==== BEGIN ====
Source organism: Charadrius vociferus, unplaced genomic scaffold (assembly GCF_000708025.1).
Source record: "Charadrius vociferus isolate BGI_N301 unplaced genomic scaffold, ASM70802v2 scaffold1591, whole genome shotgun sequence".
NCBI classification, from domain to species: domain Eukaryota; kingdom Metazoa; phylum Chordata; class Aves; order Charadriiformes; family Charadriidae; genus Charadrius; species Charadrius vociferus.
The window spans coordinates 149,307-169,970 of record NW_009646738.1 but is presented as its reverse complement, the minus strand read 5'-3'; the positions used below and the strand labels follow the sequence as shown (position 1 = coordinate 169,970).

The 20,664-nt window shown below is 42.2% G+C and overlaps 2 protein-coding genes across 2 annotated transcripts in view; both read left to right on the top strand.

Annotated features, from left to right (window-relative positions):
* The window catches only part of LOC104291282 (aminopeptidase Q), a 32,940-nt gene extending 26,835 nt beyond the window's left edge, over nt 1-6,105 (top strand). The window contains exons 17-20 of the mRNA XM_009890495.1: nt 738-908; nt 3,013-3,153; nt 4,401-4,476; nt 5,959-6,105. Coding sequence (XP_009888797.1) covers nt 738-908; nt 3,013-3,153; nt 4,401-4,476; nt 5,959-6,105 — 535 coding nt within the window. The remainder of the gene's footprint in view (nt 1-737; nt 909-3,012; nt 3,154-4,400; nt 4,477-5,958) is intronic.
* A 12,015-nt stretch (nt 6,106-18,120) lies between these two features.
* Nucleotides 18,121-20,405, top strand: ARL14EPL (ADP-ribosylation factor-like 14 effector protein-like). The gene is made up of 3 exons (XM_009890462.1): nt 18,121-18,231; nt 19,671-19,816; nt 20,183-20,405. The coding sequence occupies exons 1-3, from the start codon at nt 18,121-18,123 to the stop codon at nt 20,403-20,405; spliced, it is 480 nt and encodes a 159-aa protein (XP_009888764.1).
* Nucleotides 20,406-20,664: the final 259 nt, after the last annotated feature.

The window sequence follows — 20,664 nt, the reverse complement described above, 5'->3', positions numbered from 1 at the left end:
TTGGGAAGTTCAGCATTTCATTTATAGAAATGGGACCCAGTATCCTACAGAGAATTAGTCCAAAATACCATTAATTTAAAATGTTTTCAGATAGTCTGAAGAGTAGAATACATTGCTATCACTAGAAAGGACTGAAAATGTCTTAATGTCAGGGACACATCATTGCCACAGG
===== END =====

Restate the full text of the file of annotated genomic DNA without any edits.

Source organism: Charadrius vociferus, unplaced genomic scaffold (assembly GCF_000708025.1).
Source record: "Charadrius vociferus isolate BGI_N301 unplaced genomic scaffold, ASM70802v2 scaffold1591, whole genome shotgun sequence".
NCBI classification, from domain to species: domain Eukaryota; kingdom Metazoa; phylum Chordata; class Aves; order Charadriiformes; family Charadriidae; genus Charadrius; species Charadrius vociferus.
The window spans coordinates 149,307-169,970 of record NW_009646738.1 but is presented as its reverse complement, the minus strand read 5'-3'; the positions used below and the strand labels follow the sequence as shown (position 1 = coordinate 169,970).

The 20,664-nt window shown below is 42.2% G+C and overlaps 2 protein-coding genes across 2 annotated transcripts in view; both read left to right on the top strand.

Annotated features, from left to right (window-relative positions):
* The window catches only part of LOC104291282 (aminopeptidase Q), a 32,940-nt gene extending 26,835 nt beyond the window's left edge, over nt 1-6,105 (top strand). The window contains exons 17-20 of the mRNA XM_009890495.1: nt 738-908; nt 3,013-3,153; nt 4,401-4,476; nt 5,959-6,105. Coding sequence (XP_009888797.1) covers nt 738-908; nt 3,013-3,153; nt 4,401-4,476; nt 5,959-6,105 — 535 coding nt within the window. The remainder of the gene's footprint in view (nt 1-737; nt 909-3,012; nt 3,154-4,400; nt 4,477-5,958) is intronic.
* A 12,015-nt stretch (nt 6,106-18,120) lies between these two features.
* Nucleotides 18,121-20,405, top strand: ARL14EPL (ADP-ribosylation factor-like 14 effector protein-like). The gene is made up of 3 exons (XM_009890462.1): nt 18,121-18,231; nt 19,671-19,816; nt 20,183-20,405. The coding sequence occupies exons 1-3, from the start codon at nt 18,121-18,123 to the stop codon at nt 20,403-20,405; spliced, it is 480 nt and encodes a 159-aa protein (XP_009888764.1).
* Nucleotides 20,406-20,664: the final 259 nt, after the last annotated feature.

The window sequence follows — 20,664 nt, the reverse complement described above, 5'->3', positions numbered from 1 at the left end:
TTGGGAAGTTCAGCATTTCATTTATAGAAATGGGACCCAGTATCCTACAGAGAATTAGTCCAAAATACCATTAATTTAAAATGTTTTCAGATAGTCTGAAGAGTAGAATACATTGCTATCACTAGAAAGGACTGAAAATGTCTTAATGTCAGGGACACATCATTGCCACAGG